Hailing from Okemah, Okla., with a serious talent for writing Americana music, John Fullbright is often compared to Woody Guthrie. But Fullbright isn't riding on the coattails of the great folk artists who came before him; in fact, he describes himself as a songwriter, not just a musician, because he's determined to play his own music.
Residents across a huge swath of the U.S. were left shivering in Arctic-like temperatures a day after a 2,000-mile-long winter storm barreled through, dumping record or near-record amounts of snow, downing power lines and caving in roofs.
Wind chills dipped to nearly 30 below zero in some parts early Thursday as people began digging out from the sprawling system. It unloaded as much as 2 feet of snow, crippled airports and stranded drivers in downtown Chicago. Much of Texas was under a hard freeze warning Wednesday; light snowfall stubbornly lingered into the night in Maine.
More than a dozen people died after violent storms swept across Oklahoma, Kansas and Arkansas, unleashing tornadoes and high winds just days after a massive twister razed much of a Missouri city.
In Oklahoma, hardest hit by the storms that struck Tuesday night and early Wednesday, officials said nine people, including a child, were killed when several twisters touched down in Oklahoma City and its suburbs. At least 70 other people were in critical condition.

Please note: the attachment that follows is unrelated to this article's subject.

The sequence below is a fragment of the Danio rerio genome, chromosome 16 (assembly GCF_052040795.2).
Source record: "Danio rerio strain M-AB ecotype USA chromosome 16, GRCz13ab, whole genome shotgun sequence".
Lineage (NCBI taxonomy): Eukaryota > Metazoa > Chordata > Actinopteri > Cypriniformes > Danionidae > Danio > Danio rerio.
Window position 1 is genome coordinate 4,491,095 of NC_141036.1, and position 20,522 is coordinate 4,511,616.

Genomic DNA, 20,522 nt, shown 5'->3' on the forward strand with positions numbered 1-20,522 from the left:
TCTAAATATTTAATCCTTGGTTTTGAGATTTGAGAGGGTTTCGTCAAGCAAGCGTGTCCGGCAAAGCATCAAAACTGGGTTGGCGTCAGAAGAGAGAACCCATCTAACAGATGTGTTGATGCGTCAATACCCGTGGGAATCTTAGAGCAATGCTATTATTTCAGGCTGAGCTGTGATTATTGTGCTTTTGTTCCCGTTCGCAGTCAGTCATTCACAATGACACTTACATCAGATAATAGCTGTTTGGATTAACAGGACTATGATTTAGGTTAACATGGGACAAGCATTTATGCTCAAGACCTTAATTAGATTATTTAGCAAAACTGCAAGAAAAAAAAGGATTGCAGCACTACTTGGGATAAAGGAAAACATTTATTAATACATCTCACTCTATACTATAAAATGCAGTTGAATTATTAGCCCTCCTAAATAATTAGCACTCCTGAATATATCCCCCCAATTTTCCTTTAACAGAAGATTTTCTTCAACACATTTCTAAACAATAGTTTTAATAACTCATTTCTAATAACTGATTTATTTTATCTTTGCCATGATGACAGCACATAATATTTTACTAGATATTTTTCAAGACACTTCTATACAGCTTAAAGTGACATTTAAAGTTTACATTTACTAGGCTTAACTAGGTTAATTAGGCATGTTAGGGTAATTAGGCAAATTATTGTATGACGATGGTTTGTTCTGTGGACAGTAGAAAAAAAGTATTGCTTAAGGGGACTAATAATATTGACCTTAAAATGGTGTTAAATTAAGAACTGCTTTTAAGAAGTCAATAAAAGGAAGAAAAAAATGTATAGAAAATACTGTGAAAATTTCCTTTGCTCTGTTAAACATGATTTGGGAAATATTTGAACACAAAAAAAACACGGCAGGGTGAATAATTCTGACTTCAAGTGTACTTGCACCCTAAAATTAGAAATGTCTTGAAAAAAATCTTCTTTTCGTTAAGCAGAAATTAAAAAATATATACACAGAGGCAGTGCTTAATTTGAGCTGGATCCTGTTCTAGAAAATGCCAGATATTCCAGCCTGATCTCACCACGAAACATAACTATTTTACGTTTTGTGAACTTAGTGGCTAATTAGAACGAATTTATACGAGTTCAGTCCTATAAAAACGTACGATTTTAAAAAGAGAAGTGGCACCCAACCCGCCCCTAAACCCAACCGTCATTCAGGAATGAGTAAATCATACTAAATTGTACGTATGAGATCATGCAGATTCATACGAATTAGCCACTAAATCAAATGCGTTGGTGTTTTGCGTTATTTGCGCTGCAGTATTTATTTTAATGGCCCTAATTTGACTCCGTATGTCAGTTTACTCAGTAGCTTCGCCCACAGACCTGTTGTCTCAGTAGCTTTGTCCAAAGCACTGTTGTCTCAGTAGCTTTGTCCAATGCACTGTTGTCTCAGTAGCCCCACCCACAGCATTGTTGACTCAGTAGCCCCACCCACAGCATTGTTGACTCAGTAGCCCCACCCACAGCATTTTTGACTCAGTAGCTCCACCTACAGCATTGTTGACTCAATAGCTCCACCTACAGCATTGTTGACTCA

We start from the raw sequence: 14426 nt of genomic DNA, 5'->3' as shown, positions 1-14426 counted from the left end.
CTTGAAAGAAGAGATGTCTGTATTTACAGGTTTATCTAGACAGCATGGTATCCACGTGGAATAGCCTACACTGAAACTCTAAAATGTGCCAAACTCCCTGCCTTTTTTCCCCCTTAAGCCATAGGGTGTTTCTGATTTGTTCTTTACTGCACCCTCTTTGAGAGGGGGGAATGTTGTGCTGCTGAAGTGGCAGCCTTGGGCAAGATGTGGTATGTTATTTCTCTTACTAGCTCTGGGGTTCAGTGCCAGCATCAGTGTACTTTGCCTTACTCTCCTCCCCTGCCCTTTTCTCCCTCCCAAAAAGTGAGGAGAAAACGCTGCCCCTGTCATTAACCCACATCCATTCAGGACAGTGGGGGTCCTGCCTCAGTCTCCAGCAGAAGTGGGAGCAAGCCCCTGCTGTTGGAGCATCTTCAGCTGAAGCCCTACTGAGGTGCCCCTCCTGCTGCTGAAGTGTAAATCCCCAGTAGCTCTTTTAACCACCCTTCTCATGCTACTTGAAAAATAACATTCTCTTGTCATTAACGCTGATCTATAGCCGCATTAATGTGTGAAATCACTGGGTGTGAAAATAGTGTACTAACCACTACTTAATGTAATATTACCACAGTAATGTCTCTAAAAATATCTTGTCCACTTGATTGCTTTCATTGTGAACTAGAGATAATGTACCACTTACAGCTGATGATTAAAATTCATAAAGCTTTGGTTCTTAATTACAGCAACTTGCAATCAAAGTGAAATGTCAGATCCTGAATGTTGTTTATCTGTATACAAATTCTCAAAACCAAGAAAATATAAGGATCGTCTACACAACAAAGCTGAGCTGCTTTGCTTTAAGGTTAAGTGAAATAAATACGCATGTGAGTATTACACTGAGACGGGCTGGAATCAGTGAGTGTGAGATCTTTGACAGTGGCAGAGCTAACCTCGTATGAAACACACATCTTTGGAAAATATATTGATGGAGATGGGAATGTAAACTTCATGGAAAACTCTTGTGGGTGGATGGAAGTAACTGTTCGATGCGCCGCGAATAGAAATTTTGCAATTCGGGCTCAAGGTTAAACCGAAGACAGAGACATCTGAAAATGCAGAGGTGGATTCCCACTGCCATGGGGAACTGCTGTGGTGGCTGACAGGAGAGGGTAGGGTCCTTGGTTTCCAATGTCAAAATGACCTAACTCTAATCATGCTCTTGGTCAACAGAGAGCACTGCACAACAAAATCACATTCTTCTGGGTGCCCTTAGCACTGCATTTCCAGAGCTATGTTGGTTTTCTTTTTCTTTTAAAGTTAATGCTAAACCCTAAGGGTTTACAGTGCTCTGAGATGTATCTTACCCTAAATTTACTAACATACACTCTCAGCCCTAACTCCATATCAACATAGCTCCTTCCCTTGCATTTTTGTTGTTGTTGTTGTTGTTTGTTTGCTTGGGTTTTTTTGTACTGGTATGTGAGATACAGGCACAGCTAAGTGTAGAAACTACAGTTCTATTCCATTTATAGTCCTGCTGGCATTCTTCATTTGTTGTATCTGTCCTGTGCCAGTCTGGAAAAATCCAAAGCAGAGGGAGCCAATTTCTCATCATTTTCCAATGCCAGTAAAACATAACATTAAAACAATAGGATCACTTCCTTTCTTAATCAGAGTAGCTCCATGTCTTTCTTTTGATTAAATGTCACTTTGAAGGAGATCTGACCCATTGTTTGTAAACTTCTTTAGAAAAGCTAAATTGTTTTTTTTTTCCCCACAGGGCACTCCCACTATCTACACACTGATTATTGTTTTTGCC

The eastern U.S. felt the full, blazing brunt Thursday of a heat wave that began in the Plains and has strained tempers and electricity grids from Tulsa to Boston amid record temperatures and stifling humidity.
I met Anthony Shadid on a ruined airstrip in western Afghanistan in the winter of 2001-'02. He was sporting a beard and longer hair in those days that made him look a little like a crusading Arab warrior. We spoke briefly and exchanged a few bits of useful news about the place. As I recall his face now, I realize Anthony's secret: His sincerity was piercing, disarming and infectious.
Okemah, Okla. — the birthplace of Woody Guthrie — has another musical native son to call its own. John Fullbright's recordings mix folk, country and blues, and his lyrics often tackle big-picture topics.
"I grew up with a lot of questions that couldn't really seem to be answered," Fullbright tells NPR's Rachel Martin. "Why are we here? Did some higher power make all of this? Did he make me? And songwriting is kind of your own voice, your strongest voice, that you can use to ask yourself those questions."
Thursday marked the first time President Obama has visited Oklahoma since running for the White House in 2008. He didn't win the state four years ago, and he's not expected to carry the traditionally red state this November, either.
But one Oklahoma town took center stage Thursday as Obama wrapped up a two-day tour of four states promoting his energy policy.
A bill introduced in the Oklahoma Legislature has some folks scratching their heads, as it prohibits "the manufacture or sale of food or products which use aborted human fetuses."
Since the bill was introduced late last week by State Sen. Ralph Shortey, a Republican from Oklahoma City, corners of the Internet have been buzzing with the news, as people try to figure out two things: 1) is this real; and 2) is there any reason the bill might be needed?